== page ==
Tuesday, 18 January 2011

Last Chance for EMA

Tomorrow in the Commons, MP's will take part in opposition day debate to apply some much needed parliamentary scrutiny to the coalition decision over the EMA. The decision scrap the EMA, unlike that over tuition fees last year, does not require a parliamentary vote because it is classed as a matter of departmental spending.

This odd fact seems to run in line with the relative lack of coverage that this cut has received. Late last year it was the decision to increase tuition fees, and the student reaction, which grabbed the headlines.

In fact, there has been a sustained, articulate and peaceful campaign from students, which has been matched by a huge online campaign through #saveema and the SaveEMA website.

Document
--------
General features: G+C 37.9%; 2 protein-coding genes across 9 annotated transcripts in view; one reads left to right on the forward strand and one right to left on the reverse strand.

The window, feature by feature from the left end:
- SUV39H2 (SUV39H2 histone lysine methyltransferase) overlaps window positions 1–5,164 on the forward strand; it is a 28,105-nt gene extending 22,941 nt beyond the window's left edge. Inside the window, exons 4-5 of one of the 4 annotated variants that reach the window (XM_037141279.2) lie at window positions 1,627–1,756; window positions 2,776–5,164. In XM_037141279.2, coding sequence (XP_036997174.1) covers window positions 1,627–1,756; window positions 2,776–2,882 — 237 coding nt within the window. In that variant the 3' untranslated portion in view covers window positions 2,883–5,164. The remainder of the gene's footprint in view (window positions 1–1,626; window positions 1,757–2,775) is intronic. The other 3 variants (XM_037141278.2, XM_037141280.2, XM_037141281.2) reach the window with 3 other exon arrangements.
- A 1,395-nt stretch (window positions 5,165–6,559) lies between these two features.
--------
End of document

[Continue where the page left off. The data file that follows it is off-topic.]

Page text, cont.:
Research out this week from the University and College Union (UCU) with the Association of Colleges (AoC) concluded that up to 7 out of 10 students receiving the EMA would end their studies if the payments stop.

The numbers involved are relatively small -Teenagers receive £30 a week if their household income is below £20,817, £20 a week between £20,818 and £25,521, or £10 a week between £25,522 and £30,810. In its first year or testing, in Hackney in 1999, 18,000 students took advantage of the policy and it played a significant role in raising achievement.

The total cost of the EMA does add up to a weighty £500 million pull on the public purse, but the qualitative nature of the results of the EMA mean that the net effect is difficult to measure.

The political disagreement over the policy rests on the coalition suggestion that the EMA does not in fact fulfil its stated goal of encouraging people to stay on in FE, and that much of the spending is what is called “dead weight” –money spent on pupils who would have gone to university either way. The crucial flaw in this analysis, as pointed out in the Commons, is that the sample from which these conclusions were drawn consisted of 91% white middle class students; clearly not representative of the demographic that the EMA is designed to support.